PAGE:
City of Lafayette Council Candidates
Vote for not more than four (4)
Names appear as they do on the example ballot. Endorsements are in bold.
Clifton E. Smedley
Our lack of endorsements for Lafayette council incumbents Steve Kracha and Brad Wiesley is not a statement against their past performance on the council. It is more about the needs of Lafayette going forward.
Both current council members oppose Lafayette ballot Question 300, which would prevent fracking and other oil- and gas-related activities within city limits. Both support Question 2A, which would commit the citizens of Lafayette to Xcel Energy for an additional two decades making it far more difficult for the city to take advantage of new green energy technologies that will, without question, come along during that 20-year time frame.
While there is certainly room for well-reasoned opposition to Question 300 (fracking), we don’t think the explanations being given by Wiesley and Kracha for their opposition rise to that level.
We don’t believe that opposing a fracking ban should be based on the fear of lawsuits by the oil and gas industry or the state. By now, our elected local leaders should be well aware that there will be no significant protections for their communities coming from state or federal bureaucrats charged with regulating the oil and gas industry. At both those levels of government, the agencies are little more than revolving doors for industry attorneys and other insiders whose primary focus is to regulate the industry as little as possible.
We also don’t believe that a ban is unnecessary simply because there haven’t been any applications for drilling within Lafayette city limits during the past 20 years.
Lafayette’s current three-year moratorium was a good start for the city. But in the long run, to protect itself from going the way of Erie, Frederick and Firestone, towns where the drilling of wells within city limits has significantly devalued the quality of life, Lafayette will have to spend the money to fight its own fight against the oil and gas industry along with Boulder County and its neighboring communities.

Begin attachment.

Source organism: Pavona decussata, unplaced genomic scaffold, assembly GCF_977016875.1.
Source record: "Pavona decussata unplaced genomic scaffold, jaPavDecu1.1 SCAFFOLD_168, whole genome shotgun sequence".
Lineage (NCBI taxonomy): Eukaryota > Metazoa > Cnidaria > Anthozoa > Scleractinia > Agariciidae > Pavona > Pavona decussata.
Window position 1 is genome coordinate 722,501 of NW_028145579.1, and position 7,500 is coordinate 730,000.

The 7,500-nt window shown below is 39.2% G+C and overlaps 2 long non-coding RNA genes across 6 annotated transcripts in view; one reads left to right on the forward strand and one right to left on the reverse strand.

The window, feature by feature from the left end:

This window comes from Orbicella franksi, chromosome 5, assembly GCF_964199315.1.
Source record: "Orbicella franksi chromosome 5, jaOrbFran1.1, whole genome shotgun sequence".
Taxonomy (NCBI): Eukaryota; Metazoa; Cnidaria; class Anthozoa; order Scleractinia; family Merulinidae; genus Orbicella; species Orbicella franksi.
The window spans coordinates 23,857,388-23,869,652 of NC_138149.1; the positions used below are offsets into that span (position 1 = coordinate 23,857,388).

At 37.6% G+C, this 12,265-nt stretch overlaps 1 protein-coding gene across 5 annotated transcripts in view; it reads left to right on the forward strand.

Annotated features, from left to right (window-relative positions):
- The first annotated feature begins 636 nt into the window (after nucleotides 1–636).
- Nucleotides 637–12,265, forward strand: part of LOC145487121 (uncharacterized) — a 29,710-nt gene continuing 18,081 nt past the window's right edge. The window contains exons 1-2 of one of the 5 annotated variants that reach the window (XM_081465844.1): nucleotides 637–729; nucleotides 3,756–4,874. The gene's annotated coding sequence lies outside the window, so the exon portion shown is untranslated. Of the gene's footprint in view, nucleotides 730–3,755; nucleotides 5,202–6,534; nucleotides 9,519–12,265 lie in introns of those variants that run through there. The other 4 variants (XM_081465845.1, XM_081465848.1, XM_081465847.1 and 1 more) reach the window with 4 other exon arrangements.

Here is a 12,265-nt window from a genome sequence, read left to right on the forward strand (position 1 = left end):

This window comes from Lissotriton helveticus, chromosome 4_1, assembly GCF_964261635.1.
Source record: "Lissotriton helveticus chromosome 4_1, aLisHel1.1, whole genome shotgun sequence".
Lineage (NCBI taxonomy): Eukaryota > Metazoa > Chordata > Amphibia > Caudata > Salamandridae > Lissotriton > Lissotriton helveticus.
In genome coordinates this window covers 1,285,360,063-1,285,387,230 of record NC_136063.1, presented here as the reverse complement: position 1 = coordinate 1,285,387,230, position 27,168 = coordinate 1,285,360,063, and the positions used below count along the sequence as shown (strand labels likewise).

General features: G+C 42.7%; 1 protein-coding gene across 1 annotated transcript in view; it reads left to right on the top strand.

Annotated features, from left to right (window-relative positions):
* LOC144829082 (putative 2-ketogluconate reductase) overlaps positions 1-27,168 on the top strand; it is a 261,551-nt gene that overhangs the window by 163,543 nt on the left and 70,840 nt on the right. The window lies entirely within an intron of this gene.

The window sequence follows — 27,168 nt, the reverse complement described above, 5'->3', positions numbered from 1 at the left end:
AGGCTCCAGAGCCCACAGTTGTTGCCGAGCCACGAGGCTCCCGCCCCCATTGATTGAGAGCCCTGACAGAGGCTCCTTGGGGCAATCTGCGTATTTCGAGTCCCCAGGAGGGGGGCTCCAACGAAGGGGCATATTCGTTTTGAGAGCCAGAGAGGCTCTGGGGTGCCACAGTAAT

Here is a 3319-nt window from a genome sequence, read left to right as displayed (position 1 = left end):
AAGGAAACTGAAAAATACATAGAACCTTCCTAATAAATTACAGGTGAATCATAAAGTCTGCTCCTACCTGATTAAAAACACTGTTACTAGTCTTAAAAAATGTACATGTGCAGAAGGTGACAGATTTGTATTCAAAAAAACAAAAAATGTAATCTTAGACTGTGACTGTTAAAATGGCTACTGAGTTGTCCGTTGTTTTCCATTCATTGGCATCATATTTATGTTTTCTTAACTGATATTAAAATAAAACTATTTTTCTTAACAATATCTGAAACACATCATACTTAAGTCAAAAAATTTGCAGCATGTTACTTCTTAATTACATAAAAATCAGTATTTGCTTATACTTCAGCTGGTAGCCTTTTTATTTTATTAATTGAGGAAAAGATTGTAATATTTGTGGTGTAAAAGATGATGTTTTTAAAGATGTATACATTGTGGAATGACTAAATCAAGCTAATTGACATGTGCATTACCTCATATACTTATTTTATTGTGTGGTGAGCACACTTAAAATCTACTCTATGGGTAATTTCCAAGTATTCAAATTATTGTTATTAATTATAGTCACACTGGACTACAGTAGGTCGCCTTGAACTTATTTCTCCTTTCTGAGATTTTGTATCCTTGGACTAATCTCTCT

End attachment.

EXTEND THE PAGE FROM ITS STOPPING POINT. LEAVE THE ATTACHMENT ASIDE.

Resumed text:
As BW has previously written and shown with maps reflecting both geology and drilling trends in Weld and Boulder counties, Lafayette will be drilled in time without a ban. It is on trend and has substantial reserves beneath the city.
Should Boulder County’s moratorium run out or be overturned by the courts, nearly 2,000 new wells will eventually be drilled, most on trend to the southwest of Longmont and Erie. The low hanging fruit, those well locations not within city limits, will go first. But make no mistake; the permit requests will be coming to Lafayette in time.
As for not obligating Lafayette residents to 20 more years of Xcel, this issue is about how council members and potential council members view the city’s future.
Does Lafayette try to stay just like it is or does it strive to become something better? We believe that demonstrating Lafayette’s commitment to being more green and forward-thinking by passing both Question 2A and Issue 301 will not only be better for the local and regional environment, but will also be a critical key to driving Lafayette’s future economic growth.
High paying jobs in clean industries such as high tech locate in communities that are affordable and have a proven commitment to environmentalism. And those high-paying clean jobs become the drivers of downtown restaurants and galleries, which spur still more high-paying jobs. It is the creative cities cycle.
For these reasons, we are endorsing the four candidates who we believe are committed to a better future in Lafayette, the candidates we believe are most likely to preserve the current quality of life by protecting the city from the exploitative oil and gas industry, while simultaneously moving toward a greener future and the economic growth that will be spurred by that future.
View all of Boulder Weekly's endorsements here.